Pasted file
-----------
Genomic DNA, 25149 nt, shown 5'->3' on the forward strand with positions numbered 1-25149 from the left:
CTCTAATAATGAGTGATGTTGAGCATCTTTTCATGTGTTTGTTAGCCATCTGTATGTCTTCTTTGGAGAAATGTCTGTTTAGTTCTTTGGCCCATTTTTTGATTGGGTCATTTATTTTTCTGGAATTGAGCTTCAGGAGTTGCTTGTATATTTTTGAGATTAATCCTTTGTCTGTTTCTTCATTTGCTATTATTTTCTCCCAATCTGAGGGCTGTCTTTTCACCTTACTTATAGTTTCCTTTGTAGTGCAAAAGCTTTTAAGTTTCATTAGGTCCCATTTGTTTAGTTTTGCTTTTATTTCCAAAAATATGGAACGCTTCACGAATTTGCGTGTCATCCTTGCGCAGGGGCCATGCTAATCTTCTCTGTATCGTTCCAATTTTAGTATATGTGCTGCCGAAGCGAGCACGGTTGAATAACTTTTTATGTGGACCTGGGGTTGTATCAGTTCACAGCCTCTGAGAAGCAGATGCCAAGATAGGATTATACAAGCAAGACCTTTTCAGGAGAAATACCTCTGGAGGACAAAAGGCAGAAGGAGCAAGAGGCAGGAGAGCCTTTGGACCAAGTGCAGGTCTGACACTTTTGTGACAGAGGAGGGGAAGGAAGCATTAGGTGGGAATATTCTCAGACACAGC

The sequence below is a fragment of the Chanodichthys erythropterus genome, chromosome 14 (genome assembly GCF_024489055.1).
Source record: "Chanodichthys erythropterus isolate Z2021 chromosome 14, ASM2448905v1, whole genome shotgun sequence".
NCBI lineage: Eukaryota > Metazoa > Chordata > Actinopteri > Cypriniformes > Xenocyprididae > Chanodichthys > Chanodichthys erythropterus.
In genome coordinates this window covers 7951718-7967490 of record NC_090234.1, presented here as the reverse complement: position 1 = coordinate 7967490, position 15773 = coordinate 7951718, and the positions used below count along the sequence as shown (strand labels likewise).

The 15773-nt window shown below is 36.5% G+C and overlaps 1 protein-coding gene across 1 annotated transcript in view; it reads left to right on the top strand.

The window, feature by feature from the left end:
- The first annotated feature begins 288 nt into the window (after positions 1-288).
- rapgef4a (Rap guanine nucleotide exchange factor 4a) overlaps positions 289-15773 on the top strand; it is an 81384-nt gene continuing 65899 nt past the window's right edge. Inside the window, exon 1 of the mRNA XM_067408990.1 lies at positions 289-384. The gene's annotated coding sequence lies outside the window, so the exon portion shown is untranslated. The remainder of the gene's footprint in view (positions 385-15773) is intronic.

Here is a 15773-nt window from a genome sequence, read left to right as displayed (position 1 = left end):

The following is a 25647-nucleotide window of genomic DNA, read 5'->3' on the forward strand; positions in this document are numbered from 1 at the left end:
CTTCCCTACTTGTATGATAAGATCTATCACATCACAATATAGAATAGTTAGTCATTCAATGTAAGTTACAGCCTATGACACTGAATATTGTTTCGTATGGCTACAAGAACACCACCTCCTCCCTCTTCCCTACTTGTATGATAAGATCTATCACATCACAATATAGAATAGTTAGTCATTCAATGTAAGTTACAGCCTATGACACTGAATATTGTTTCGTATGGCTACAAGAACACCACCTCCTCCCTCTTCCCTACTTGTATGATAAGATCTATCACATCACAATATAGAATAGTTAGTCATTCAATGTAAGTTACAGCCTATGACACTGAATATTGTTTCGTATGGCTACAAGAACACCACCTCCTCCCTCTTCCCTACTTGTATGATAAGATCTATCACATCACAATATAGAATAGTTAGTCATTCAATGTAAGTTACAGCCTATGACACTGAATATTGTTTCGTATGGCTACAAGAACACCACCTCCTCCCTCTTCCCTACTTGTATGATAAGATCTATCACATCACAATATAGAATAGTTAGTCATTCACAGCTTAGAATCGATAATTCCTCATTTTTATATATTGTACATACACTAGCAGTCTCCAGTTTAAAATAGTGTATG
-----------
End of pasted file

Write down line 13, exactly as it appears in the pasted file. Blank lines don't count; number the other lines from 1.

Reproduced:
CTTCCCTACTTGTATGATAAGATCTATCACATCACAATATAGAATAGTTAGTCATTCAATGTAAGTTACAGCCTATGACACTGAATATTGTTTCGTATGGCTACAAGAACACCACCTCCTCCCTCTTCCCTACTTGTATGATAAGATCTATCACATCACAATATAGAATAGTTAGTCATTCAATGTAAGTTACAGCCTATGACACTGAATATTGTTTCGTATGGCTACAAGAACACCACCTCCTCCCTCTTCCCTACTTGTATGATAAGATCTATCACATCACAATATAGAATAGTTAGTCATTCAATGTAAGTTACAGCCTATGACACTGAATATTGTTTCGTATGGCTACAAGAACACCACCTCCTCCCTCTTCCCTACTTGTATGATAAGATCTATCACATCACAATATAGAATAGTTAGTCATTCAATGTAAGTTACAGCCTATGACACTGAATATTGTTTCGTATGGCTACAAGAACACCACCTCCTCCCTCTTCCCTACTTGTATGATAAGATCTATCACATCACAATATAGAATAGTTAGTCATTCACAGCTTAGAATCGATAATTCCTCATTTTTATATATTGTACATACACTAGCAGTCTCCAGTTTAAAATAGTGTATG